No Way!


J. Kenneth Lee has spent most of his 84 years saying "No Way'" to a world determined to set the course of his life: When the one segregated school in his small hometown burned to the ground, thus, denying his graduation, he walked 5 miles to finish high school in a black church. When his loving father, rebounding from the Great Depression and having to provide for a large family, handed him $34.00 (tuition) and suggested that maybe he should wait a while before starting college, Ken took the small gift, caught a ride to Greensboro, NC and never asked for more. Little did he know then of all the ways he would be forced to say "No Way" to the segregated South of the 1940s and later. When Pearl Harbor changed his carefree college existence, he joined the Navy and completed his under-graduate degree. When the War ended, with both an engineering degree and a marriage certificate in hand, he sought employment in all the local industries hiring engineers only to be told he would have to "go North or West." Replying, "my roots are here," he set about creating ways to support his family from selling wood to teaching at his university. The pay was embarrassingly low. When the black hospital where his beloved mother died in 1942, was about to be demolished in the name of integration, he convinced others to help him raise the money and turned it into a 100 bed skilled nursing home for indigent patients. It became a memorial to his mother. When he set his sights on a legal profession as a way out and found doors slamming one after another, he joined the NAACP suit to be admitted to the UNC Law School, lived to win admittance, and passed the bar before his formal graduation in two and a half years. He was getting good at letting his actions say 'No.' He was flying high when he passed the examination to become a special agent of the FBI but quickly plummeted when told he would be assigned to Detroit, New York or San Francisco. "Enough is enough," he said and with this response became a fearless Southern Civil Rights Lawyer. The world began to feel the force of his "No Ways." Through threats and beatings to him and his family and unvoiced sacrifices, he led the fight to tear down walls that blocked freedom/justice in education, business, health care, housing, entertainment and wherever he found unfair treatment. His "No Way" was heard far beyond the South when he became Attorney pro bono for the four brave A. & T. students who refused to give up their seats at the Woolworth lunch counter in Greensboro, NC. Much of Lee's fierce determination to open doors for himself and others has been concealed by his proclivity to think ahead and to work undercover. He has, above all else, refused to leave the South--NO WAY!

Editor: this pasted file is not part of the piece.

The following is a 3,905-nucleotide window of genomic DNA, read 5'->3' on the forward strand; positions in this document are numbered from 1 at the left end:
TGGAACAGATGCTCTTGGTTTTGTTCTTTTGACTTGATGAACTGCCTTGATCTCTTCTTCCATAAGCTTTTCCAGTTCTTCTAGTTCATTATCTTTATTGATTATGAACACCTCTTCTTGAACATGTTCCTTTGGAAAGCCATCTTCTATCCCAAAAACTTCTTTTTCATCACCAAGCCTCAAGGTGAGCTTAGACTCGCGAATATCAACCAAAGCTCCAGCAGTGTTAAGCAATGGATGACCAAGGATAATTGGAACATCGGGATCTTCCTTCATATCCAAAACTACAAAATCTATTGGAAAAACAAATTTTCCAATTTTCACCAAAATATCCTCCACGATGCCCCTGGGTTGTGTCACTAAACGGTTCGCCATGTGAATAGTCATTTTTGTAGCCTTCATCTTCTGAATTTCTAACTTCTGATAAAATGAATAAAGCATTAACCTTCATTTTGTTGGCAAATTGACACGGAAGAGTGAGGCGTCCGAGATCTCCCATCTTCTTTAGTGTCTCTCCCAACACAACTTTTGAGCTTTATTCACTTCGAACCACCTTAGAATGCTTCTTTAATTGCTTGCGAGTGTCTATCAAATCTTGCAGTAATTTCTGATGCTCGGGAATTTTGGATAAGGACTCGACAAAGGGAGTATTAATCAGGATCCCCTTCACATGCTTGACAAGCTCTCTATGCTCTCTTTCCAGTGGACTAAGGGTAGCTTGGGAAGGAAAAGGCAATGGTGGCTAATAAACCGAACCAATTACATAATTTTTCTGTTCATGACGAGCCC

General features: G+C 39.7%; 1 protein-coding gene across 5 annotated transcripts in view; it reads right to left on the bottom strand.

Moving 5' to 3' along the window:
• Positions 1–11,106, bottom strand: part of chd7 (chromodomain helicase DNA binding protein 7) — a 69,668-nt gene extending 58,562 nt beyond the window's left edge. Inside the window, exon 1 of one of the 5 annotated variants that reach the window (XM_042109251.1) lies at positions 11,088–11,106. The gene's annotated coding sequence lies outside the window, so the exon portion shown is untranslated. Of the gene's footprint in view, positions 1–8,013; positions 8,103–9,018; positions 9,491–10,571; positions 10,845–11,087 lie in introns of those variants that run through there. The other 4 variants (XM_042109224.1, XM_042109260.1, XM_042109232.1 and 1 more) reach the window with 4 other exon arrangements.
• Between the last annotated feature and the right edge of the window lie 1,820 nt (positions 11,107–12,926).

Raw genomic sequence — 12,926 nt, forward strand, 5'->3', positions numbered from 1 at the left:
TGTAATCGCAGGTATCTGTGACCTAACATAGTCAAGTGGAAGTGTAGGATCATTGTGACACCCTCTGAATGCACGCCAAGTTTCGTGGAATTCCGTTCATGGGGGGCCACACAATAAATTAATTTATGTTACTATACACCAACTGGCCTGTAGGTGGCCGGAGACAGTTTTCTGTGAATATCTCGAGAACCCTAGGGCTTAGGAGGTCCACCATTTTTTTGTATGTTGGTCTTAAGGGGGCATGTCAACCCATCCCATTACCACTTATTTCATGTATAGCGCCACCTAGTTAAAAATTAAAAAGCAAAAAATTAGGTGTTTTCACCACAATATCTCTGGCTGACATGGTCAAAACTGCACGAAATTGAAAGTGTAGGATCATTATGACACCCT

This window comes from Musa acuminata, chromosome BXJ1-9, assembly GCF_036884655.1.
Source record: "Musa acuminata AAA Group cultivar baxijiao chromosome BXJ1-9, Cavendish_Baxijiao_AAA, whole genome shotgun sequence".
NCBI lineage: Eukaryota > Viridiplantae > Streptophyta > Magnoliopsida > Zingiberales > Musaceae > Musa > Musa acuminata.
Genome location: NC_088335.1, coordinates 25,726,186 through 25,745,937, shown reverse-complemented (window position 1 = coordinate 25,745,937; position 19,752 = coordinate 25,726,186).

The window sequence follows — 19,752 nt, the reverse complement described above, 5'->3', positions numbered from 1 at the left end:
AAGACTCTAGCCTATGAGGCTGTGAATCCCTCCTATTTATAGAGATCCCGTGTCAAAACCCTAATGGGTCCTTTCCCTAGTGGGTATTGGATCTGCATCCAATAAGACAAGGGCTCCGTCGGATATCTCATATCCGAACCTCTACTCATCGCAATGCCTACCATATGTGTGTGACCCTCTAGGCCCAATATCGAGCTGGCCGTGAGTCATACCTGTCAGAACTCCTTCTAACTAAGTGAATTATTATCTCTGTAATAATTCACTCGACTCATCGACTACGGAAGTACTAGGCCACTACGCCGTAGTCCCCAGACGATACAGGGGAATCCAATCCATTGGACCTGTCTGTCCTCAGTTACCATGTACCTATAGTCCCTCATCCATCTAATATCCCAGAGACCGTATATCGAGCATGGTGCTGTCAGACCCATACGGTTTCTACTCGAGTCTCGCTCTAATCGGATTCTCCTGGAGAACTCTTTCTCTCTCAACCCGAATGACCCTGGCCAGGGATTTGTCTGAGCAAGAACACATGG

Winona Lee Fletcher, J Kenneth Lee
Paperback | 145 pages
213.36 x 276.86 x 12.7mm | 544.31g
Publication date
30 Jul 2008
Outskirts Press
Publication City/Country
Parker CO, United States
Illustrations note
colour illustrations